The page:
Dr. Candace A. Oviatt has, through teaching and mentoring and by her example, been responsible for significant scientific advances in our understanding of Rhode Island’s marine ecology as well as numerous contributions to the conservation of Rhode Island ecosystems. She is presented with the 2021 Rhode Island Natural History Survey Distinguished Naturalist Award.
Candace Oviatt has spent over 50 years researching the estuarine ecology of Narragansett Bay and is recognized as the leading expert in the Bay’s ecology as well as a world-renowned scientist. Her interest and keen ability to assess Rhode Island’s ecosystems holistically is perhaps best reflected in her seminal work with Dr. Scott Nixon in Bissel Cove. This study was among the first to develop a whole-system energy budget for salt marshes—and the first to contrast New England marshes with those from southern regions. Oviatt and Nixon measured all components of the ecosystem, from the standing crop of Spartina to the fish species that dominate the tidal pools, and everything in between. This work, published in Ecological Monographs, is considered a classic in the field and has been cited 432 times (estimated from Google Scholar). Her scientific publications are too numerous to list, but all take similar approaches of linking ecosystem components together to understand how systems function and respond to human impacts.
Candace Oviatt’s holistic approach to understanding marine ecosystems has been a cornerstone of her career, and the foundation to the science conducted at the Marine Ecosystems Research Laboratory (MERL). MERL was established at URI’s Graduate School of Oceanography in the early 1970s, with Oviatt serving as a key player from its inception. Over succeeding decades, she served as the MERL’s manager (1977-1984), associate director (1984-1994), and director (1994-2000). MERLs large, deep mesocosms and the research conducted in them fundamentally changed our understanding of how marine ecosystems function. They provided some of the most conclusive evidence of nitrogen-limitation in temperate estuaries at a time when there was still great debate about nitrogen vs. phosphorus limitation and linking increasing nutrient loads to numerous aspects of estuarine structure and function.
The impact of these early MERL studies cannot be overstated: they were revolutionary, among the first whole-system experiments in marine systems. These studies led communities to accept the role of nitrogen as the limiting nutrient in temperate estuaries and as a key driver of eutrophication. They still form the basic underpinning of our understanding of nutrients and eutrophication in coastal marine ecosystems today. With their experimental facilities, Oviatt and her colleagues designed three decades of experiments to determine how sewage alters estuarine systems, how estuaries filter and trap nutrients, and how grazing alters coastal primary production. This work has been instrumental in designing nutrient management plans for Narragansett Bay, and for estuarine systems throughout the United States and the world.
Candace Oviatt’s scientific impacts on Rhode Island’s natural history are also reflected in her years of teaching and mentoring students. She has advised 34 graduate students (16 Masters and 18 Ph.D.s) to date and is still advising. Further, she has served on over 121 graduate committees, highlighting how sought-after her expertise is. As former students of hers, we serve as a testament to how her vast knowledge and understanding has inspired professionals in a tremendous variety of scientific disciplines. She is a steady and strong advisor who demanded, and succeeded in getting the very best from us while remaining unfailingly supportive and available to anyone whenever needed.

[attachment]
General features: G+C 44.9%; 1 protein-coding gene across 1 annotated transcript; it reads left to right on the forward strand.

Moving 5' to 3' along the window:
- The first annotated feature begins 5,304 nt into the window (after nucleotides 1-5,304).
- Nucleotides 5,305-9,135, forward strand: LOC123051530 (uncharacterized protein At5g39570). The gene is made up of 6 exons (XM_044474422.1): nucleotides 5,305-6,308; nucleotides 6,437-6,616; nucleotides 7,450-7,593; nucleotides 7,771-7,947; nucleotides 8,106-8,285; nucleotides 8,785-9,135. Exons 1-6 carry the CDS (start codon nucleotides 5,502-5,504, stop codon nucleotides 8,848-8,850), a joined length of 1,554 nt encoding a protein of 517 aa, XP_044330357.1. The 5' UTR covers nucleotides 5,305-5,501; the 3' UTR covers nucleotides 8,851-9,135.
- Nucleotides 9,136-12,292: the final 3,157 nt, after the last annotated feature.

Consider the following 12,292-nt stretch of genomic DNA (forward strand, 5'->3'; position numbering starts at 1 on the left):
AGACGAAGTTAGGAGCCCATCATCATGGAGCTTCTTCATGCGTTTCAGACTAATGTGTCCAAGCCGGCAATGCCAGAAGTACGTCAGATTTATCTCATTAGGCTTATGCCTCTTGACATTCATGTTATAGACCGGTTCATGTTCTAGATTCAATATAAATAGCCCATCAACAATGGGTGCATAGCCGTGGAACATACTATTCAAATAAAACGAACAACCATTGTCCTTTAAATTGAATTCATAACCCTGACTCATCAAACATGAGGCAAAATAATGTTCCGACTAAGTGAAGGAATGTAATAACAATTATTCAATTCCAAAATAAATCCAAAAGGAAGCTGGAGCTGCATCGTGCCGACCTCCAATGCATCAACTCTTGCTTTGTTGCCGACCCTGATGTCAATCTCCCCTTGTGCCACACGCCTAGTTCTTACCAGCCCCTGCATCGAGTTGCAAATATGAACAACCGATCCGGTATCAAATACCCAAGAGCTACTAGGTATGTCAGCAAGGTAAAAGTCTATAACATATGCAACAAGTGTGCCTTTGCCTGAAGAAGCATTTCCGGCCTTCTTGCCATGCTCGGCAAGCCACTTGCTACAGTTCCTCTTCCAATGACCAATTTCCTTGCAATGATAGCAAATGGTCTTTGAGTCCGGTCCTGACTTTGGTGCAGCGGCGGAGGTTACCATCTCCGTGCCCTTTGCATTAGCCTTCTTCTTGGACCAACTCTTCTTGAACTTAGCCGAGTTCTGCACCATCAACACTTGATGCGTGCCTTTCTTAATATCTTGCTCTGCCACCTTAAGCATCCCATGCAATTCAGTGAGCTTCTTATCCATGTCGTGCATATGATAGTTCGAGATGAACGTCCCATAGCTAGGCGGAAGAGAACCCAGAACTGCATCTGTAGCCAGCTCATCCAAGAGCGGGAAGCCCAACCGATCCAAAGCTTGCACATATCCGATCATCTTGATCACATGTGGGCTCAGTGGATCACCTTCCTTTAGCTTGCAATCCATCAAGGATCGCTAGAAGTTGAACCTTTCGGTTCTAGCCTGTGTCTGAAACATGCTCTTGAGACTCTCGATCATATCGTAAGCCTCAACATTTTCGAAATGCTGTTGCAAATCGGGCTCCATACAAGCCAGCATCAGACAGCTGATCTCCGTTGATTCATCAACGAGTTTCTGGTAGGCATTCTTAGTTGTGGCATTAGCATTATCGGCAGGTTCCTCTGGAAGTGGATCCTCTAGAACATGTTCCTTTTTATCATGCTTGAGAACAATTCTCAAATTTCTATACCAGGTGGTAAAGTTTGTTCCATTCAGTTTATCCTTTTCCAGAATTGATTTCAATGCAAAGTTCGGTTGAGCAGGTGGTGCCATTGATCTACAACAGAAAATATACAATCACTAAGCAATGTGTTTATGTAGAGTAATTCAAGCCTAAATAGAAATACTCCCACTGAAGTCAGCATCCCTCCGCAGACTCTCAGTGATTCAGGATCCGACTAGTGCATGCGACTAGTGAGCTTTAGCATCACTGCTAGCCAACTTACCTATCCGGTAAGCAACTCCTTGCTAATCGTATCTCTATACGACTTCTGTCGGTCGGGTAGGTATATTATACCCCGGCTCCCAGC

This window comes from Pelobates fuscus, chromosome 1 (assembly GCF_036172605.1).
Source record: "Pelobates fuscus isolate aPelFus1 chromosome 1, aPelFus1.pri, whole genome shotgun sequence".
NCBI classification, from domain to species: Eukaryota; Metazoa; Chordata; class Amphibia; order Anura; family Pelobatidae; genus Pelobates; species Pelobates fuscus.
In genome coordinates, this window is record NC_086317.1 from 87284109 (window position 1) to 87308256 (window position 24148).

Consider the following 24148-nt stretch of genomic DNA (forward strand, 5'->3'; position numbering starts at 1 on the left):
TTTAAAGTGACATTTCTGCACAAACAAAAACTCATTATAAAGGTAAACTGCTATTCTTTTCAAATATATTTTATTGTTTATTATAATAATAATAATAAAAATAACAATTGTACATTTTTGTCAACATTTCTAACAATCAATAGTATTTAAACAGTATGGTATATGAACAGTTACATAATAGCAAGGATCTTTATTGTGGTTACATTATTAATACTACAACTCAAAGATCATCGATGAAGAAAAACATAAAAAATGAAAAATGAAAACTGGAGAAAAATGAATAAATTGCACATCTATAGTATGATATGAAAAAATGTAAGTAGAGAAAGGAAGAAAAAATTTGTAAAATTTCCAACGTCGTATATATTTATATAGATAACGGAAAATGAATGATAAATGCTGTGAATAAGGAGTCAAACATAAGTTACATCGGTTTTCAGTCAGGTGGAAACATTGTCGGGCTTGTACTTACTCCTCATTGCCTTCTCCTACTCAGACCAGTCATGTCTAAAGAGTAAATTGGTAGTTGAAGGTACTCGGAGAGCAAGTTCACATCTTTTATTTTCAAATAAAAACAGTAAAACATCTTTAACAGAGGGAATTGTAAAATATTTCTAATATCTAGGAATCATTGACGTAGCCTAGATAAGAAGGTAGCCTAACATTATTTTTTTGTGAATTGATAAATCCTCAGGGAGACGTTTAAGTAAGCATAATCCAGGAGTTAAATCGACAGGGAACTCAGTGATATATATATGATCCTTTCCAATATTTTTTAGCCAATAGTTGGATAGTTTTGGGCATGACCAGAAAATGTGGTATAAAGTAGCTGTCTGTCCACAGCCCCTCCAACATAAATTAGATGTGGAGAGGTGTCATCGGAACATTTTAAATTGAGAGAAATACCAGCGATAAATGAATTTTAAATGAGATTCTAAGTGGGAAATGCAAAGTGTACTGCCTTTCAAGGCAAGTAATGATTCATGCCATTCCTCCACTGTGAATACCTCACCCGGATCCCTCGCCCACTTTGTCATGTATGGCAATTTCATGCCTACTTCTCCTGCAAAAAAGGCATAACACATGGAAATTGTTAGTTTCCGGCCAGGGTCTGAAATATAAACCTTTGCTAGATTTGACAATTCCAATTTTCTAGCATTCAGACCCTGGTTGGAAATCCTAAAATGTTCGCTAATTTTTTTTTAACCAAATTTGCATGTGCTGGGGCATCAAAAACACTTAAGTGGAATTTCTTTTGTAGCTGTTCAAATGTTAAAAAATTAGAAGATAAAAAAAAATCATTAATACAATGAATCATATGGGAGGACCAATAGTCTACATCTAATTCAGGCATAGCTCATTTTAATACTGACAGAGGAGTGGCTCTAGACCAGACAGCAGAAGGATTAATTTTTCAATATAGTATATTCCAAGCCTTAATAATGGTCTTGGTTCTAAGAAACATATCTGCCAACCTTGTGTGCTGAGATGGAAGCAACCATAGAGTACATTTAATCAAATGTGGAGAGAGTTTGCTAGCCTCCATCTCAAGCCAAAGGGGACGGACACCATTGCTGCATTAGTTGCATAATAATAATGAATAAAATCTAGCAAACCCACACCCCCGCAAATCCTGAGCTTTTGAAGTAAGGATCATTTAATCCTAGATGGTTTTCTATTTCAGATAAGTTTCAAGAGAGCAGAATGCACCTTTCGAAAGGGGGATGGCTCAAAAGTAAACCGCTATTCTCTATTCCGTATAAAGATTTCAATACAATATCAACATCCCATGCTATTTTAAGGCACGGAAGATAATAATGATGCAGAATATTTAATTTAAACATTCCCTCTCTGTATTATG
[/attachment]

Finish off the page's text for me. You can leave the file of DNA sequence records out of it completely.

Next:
Possibly less highlighted than her academic career, but at least as important, is Oviatt’s ability to convey her science to the general public, stakeholders, and managers. Such successful communication and engagement has had a monumental affect on how society views and preserves the Bay’s ecosystem. Oviatt’s research on how changes in climate—at local and ocean-basin scales—and wastewater treatment have influenced the Bay’s ecosystem has been a constant reference for state managers trying to balance initiatives for clean waters and prosperous ecosystems. The impacts of her research and outreach on science-informed management and preservation of Narragansett Bay will continue to have lasting, positive effects widely among non-academic Rhode Islanders.
It should also be noted that while Oviatt is a world-renowned marine ecologist, her passion for Nature does not stop with the ocean. Her hobbies center around enjoying the natural resources that Rhode Island supports: she is an avid recreational bird watcher, equestrian, hiker, and a fierce advocate for natural resource conservation. It is this naturalist passion that drives her to be an exceptional scientist and to inspire others to reach for similar heights.
Dr. Candace Oviatt’s contributions to the fields of Rhode Island ecology and natural history make her particularly deserving of the Rhode Island Natural History Survey’s Distinguished Naturalist Award. Her impacts on marine ecology, conservation, management, and education are well apparent and will have long-lasting impacts for Rhode Island and beyond.
Drs. M. Conor McManus, Robinson W. Fulweiler, and Jason S. Krumholz